Courses

This Master's programme starts with two compulsory options which pave the fundamentals in bioinformatics and biocomplexity. As there are no tracks, you can mix and match to create a more bioinformatics or more biocomplexity (modeling) flavour in the electives phase of the Master's. Also the type of internship you choose will determine the specialisation or area of research you most like. Together with the Programme Coordinator, you will determine the most optimal study path.

Compulsory courses (15 EC)

Essentials (4.5 EC)

During this course, the emphasis will be on the essential abilities and knowledge that is required to be able to become a skilful bioinformatics researcher. A broad range of topics, varying from computer skills and programming, data analysis and visualisation to computational algorithms, will be addressed and put into perspective using real-world biological research questions and problems. In addition one or more courses with a minimum of 5.5 EC should be selected from the elective courses.

Plus choose one of the compulsory options below, in consultation with the coordinator and based on your prior knowledge:

Option 1: Biological Modeling (5.0 EC) 

The course covers a large number of mathematical models to show how one can describe and understand the dynamics of biological populations. Examples of this population dynamics are: ecological food chains, epidemiological models, bacteria infected by phages and populations of cells. Students are made familiar with the preparation and analysis of mathematical models. 

Option 2: Bioinformatics and Genomics (5.0 EC)

In this course, attention is paid to understanding and working with large amounts of data as has been obtained in recent years in many genetic and molecular research. These technological developments require new skills and concepts to be able to understand and conduct life science research. In two parts, we work successively with mutations and sequencing data, the regulation network is studied and how the consequence of mutations in proteins can be better explained through evolution.

 

Electives

Master Level Computational Biology

During the course, the emphasis will be on composing and analysing exact models based on specific hypotheses. The results of the analyses offer an understanding of the original biological system. The models studied address fundamental questions from a variety of biological fields, including:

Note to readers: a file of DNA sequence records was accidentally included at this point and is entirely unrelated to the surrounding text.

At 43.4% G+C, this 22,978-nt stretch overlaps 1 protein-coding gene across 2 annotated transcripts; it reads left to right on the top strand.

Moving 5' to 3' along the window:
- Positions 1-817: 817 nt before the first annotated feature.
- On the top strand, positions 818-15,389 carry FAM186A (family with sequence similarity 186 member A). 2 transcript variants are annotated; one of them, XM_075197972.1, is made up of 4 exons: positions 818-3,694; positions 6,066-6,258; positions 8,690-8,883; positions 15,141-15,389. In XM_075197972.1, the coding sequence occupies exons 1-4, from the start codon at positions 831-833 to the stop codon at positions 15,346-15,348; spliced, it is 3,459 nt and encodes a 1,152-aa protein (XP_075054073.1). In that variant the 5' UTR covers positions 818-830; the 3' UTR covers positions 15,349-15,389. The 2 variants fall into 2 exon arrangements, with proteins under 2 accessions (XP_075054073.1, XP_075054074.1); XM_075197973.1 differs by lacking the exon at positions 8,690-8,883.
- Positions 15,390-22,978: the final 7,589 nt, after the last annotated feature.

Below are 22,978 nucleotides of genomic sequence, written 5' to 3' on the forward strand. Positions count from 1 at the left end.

* Multi-level evolution:
- pre-biotic evolution
- eco-evolutionary dynamics and spatial pattern formation
- genome evolution (e.g. interaction between gene regulation and evolution)* Developmental dynamics:
- pattern formations
- morphogenesis and mechanical interactions between cells
- evolution and morphogenesis* Immune system dynamics:
- self/non-self discrimination
- host-pathogen co-evolution* Behaviour:
- self-structuring through local interactions
- interface between learning and evolution
A number of different model formalisms are used, namely:
* (Non-linear) differential/difference equations (ODE and PDE)
* Cellular automata machines
* Individually oriented models
* Evolutionary computation
After completion the course, the student:

  1. knows how computational models of dynamical systems can be used to investigate biological processes. (e.g. topics mentioned in 3). In particular;
    • the need of computational models
    • how to formulate computational models
    • how to analyze computational models
    • how to interpret results of computational models
  2. knows implicit assumptions of various model formalisms. In particular:
    • ODE and PDE.
    • FSM and CA
    • event based models (e.g. Gillespie)
    • individual (particle) based models
    • evolutionary models
  3. knows basic theory derived from computational modeling of
    • network dynamics (e.g. cell cycle, cell differentiation). In particular:
    • spatial pattern formation (e.g. spiral and chaotic waves)
    • multilevel evolution (genome evolution, eco-evolutionary dynamics)
    • multilevel morphogenesis (from genes, to cells to tissues to organism)
  4. able to understand current literature using modeling. In particular
    • extracting the bottom line
    • evaluating the explicit and implicit assumptions of the models
    • relating the discussion to the theoretical knowledge gained in 3.

Bioinformatics and Evolutionary Genomics